9. by   LRM
    Your stories are all great, gave me some great tips on what NOT to do. bbqchick, you sound like you are really stressing! I finish my degree in ONE WEEK, have 2 more lectures this week, one more assignment to finish by Friday & one more exam next week so I am getting a little anxious now. I am always the one hardest on me, I put high expectations on myself. I will never forget what one facilitator said to me on my last clinical placement. It has helped me alot. "its ok NOT to know something, as long as you know where to find the answer" Use the other staff and your procedure manuals. Set yourself tasks to look up stuff in journals or on the net. I know I will be stressing too and the first time another nurse rolls her eyes or sniggers I'll probably want to bury my head in the sleuce, but I am prepared and will keep asking myself what the rationales are for what I am doing, at least it gives me a moment to think before I do something stupid. cheers Lee
  10. by   Zee_RN
    Actually, you're a step ahead in knowing that you don't know everything. The nurses I know prefer the new employee who is willing to ask questions rather than the one who walks on the unit like he/she knows it all. Find a mentor, if you can; doesn't have to be an "official position" but just someone you can trust who will help you over the rought spots. Despite how some nurses act, NO ONE was born with an RN license in their hand! As far as stupid things I have done as an RN, there are many but I have blocked most of the from my brain! I remember, as a student, about to change a bag of IV fluids from one type to another and simply unplugged the IV bag while it was hanging on the pole....and provided myself with a D5-1/2NS shower! The patient and his wife just stared at me like I was a complete idiot (which was pretty much how I felt too!).
  11. by   dragonLPN
    I have a good (or sick, depending) story about clinicals during my time as a student.
    First, I am a guy, and that in itself is grounds for a multitude of stories...
    I was "finished" with my two patients, and was moving around to see if anyone else needed help with theirs...I was asked by one of the other students (very prissy girl, by the way...princess we ALL called her) to help her with her patient...I said sure. We go into the room and there is a woman in her early 40's sitting up in bed....she looked a little pale, and asked for the emesis basin. I handed it to her, and she said she was going to throw up. She genly held the basin to her lower lip and started to spit.....she blew like Old Fathful. It hit the bottom of the basin, did a perfect fanning from the shape of the basin, shot out across the room in a fanning arc, and hit the left wall, back wall, the curtain between her and her roomie, got me, the "princess", and the nurse walking in the room at the perfect time. The nurse turned around and walked out of the room, "princess" started heaving and ran out of the room, and I was trying not to laugh (real nurses have demented, sick senses of humor, of course). She was very embarassed, and said, "I think I missed.". I said, "Ma'am, I don't think you missed a darn thing. We both started laughing, and the tension was broken.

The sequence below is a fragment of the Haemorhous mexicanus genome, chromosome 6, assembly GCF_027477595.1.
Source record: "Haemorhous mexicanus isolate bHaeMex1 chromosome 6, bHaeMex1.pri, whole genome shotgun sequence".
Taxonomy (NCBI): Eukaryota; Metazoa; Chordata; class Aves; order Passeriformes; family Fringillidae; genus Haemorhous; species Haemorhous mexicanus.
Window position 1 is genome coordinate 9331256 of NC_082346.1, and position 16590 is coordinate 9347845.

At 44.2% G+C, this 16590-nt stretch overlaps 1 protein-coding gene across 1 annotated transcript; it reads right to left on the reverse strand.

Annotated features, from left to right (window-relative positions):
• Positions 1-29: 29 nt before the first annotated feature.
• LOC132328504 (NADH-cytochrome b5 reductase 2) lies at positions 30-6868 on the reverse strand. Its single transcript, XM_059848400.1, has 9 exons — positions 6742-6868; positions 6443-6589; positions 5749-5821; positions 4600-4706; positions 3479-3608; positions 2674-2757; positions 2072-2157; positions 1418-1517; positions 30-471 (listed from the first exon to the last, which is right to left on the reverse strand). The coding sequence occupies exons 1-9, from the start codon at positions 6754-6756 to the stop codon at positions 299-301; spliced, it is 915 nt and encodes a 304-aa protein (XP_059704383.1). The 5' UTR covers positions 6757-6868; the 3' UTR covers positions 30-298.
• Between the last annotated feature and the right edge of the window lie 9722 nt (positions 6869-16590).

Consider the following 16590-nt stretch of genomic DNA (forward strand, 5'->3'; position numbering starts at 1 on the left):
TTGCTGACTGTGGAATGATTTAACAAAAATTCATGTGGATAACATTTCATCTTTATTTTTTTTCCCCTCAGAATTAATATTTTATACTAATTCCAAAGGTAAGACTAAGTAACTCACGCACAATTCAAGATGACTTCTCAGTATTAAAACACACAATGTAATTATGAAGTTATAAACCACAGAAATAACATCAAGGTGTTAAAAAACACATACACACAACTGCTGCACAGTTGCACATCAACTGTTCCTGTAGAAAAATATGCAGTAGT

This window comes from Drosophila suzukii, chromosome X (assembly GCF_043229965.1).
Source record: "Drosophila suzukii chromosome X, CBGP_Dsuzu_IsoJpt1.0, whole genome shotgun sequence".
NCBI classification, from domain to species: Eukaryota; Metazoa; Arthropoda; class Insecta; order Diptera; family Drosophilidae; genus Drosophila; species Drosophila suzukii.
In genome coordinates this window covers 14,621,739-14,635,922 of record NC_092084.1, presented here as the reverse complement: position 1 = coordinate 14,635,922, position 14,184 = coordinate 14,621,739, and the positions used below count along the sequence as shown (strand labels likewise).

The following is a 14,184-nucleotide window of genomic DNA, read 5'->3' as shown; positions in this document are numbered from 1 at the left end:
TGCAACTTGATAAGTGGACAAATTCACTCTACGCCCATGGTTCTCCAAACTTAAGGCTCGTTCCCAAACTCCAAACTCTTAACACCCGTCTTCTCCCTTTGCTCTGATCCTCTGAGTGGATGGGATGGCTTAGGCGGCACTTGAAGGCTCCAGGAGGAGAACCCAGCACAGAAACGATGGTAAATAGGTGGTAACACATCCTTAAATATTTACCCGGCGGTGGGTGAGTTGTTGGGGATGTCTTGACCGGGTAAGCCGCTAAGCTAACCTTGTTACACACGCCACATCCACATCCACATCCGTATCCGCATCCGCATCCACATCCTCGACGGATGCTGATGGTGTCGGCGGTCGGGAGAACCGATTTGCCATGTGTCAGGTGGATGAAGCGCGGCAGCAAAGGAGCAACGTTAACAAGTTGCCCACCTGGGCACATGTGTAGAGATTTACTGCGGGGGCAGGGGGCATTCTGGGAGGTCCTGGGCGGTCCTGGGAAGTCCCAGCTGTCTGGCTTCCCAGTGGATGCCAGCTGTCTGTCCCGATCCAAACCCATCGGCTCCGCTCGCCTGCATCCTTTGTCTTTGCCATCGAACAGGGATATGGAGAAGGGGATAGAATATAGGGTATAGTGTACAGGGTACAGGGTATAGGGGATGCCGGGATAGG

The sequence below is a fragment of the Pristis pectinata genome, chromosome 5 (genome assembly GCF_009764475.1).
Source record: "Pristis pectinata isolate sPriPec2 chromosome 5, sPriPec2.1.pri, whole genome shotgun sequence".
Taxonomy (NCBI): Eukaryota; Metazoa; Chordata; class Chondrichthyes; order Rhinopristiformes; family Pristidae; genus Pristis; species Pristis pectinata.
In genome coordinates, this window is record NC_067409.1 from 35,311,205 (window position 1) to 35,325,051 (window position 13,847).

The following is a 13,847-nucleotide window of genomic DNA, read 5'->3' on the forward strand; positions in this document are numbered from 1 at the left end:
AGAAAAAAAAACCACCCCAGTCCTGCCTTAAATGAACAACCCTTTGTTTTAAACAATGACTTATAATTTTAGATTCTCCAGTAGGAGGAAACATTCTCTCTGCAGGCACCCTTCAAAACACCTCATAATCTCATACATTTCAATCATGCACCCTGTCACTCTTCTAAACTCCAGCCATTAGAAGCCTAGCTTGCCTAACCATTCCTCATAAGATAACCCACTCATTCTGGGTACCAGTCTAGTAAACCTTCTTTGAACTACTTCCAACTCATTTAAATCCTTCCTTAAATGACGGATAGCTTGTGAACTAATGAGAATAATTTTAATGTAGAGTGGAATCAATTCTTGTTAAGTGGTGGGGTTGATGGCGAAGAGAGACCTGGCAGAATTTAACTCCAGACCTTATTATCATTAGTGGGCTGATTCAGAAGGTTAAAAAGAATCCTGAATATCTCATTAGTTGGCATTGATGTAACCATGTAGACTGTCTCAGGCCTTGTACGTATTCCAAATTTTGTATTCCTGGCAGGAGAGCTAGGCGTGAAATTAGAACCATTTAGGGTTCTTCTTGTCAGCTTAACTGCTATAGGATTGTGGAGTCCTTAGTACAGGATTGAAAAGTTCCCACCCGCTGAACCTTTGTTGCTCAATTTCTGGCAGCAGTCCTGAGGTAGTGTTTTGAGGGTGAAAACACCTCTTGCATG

------------------
    Phil (DragonLPN)
  12. by   hollykate
    DragonLPN,
    I had to say your story made me laugh and laugh. Gee, I went to school with Princesses identical twin... She works in the same hospital with me, and everytime I transfer a pt to her (I do ICU, she does tele/stepdown) I can hear her wrinkling up her nose as she finds out who is talking to her!!!! Thanks for the great image! HollyKate
  13. by   Jay-Jay
    ROTFLOL! Dragon, I'm wiping the tears off my cheeks!

    BBQChick, if you want to read one of the stupid things I did (as a student), go to the Nursing Humour site on Allnurses, and check my post under Most Embarrassing Moment as A Student.

    Most of the stuff I did as a beginning nurse I've conveniently forgotten, but there's quite a few moments as a student which are forever branded in my mind, most of them moments of stark terror.

    Oh, yeah, I remember one now...I was doing night shift in a nursing home for an agency, and I had two patients in the same room with the same last name. I tell you, that's a receipe for disaster at 6 in the morning, when you've been up all night. I double checked everything (or so I thought) and STILL wound up giving the wrong med to the wrong patient. It was a narcotic, too! I was sweating bricks!

    The patient was okay, and the nursing home administrator was so pleased with my honesty in owing up to what I'd done, calling the MD, etc. that she asked me to come back the next night!